A new study of planetary evidence on Mars suggests that the planet was once home to so-called supervolcanoes more than 30 miles wide. According to Joseph Michalski and Jacob Bleacher of National Geographic, volcanic pools once spread across the red planet "like fuming, open wounds."

Unlike the narrow-tipped volcanoes that the geological term normally brings to mind, these supervolcanoes were allegedly broad, plains of magma more than a mile deep. According to National Geographic, "The closest comparison on Earth might be the broad volcanic caldera beneath Yellowstone National Park, which has erupted three times over the last 2.1 million years."

Evidence suggests that the volcanoes existed at least 3 billion years ago, and the scientists' theory is bolstered by evidence similar to geological remains that calderas on earth leave, as well as regions of Mars covered in sulfur, a typical remnant of volcanic activity.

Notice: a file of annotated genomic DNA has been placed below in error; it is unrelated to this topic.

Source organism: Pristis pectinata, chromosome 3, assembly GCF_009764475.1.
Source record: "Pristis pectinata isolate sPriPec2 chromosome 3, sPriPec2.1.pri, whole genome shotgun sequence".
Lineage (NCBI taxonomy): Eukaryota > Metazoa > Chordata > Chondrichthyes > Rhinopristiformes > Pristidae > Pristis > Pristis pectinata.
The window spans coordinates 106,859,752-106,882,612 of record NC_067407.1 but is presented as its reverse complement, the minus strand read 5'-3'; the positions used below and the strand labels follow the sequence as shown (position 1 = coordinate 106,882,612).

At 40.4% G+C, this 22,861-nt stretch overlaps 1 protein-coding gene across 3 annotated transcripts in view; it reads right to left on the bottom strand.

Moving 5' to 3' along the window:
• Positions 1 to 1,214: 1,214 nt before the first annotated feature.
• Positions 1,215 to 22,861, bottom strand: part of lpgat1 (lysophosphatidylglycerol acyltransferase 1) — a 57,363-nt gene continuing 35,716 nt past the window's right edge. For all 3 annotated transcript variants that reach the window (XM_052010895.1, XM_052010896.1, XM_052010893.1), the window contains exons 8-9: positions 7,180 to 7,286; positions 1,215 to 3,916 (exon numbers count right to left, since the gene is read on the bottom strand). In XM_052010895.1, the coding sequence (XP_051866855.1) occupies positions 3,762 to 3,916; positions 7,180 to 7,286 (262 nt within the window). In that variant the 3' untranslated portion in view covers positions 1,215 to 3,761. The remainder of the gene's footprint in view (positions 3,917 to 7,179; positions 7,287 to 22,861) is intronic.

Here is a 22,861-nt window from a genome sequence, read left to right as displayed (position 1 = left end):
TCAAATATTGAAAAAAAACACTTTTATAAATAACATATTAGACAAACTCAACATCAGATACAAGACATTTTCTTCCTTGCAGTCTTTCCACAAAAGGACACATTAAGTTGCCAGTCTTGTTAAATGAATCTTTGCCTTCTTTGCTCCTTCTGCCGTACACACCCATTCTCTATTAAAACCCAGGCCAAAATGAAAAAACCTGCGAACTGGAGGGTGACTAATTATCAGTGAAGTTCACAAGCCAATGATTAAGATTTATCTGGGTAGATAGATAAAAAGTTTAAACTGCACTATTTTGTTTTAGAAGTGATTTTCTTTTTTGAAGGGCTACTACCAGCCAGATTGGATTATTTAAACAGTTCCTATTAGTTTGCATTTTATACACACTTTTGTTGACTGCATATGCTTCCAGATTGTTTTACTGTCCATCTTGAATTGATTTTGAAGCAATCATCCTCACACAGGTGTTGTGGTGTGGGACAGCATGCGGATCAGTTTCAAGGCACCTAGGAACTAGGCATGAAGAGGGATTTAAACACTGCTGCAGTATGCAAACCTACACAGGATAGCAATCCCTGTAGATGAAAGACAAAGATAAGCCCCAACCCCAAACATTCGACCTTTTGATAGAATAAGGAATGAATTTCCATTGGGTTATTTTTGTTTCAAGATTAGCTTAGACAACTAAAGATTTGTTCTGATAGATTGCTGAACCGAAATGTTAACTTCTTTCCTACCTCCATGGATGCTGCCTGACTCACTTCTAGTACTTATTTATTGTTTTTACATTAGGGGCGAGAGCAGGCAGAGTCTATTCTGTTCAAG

The scientists who published the report say that the potential discovery was actually incidental:

Michalski was actually studying Martian impact craters, not looking for volcanoes.

"We made the discovery by accident," he said. "As I went through [the images] of this one region, I found a number of them that were simply not impact craters," he said.

"One was clearly a volcano. ... It is quite possible there are many more of these," Michalski added.

While the full study is behind a paywall, Nature did produce a short segment on the calderas.

Back at the start of September, scientists discovered a volcano the size of New Mexico in the Pacific Ocean.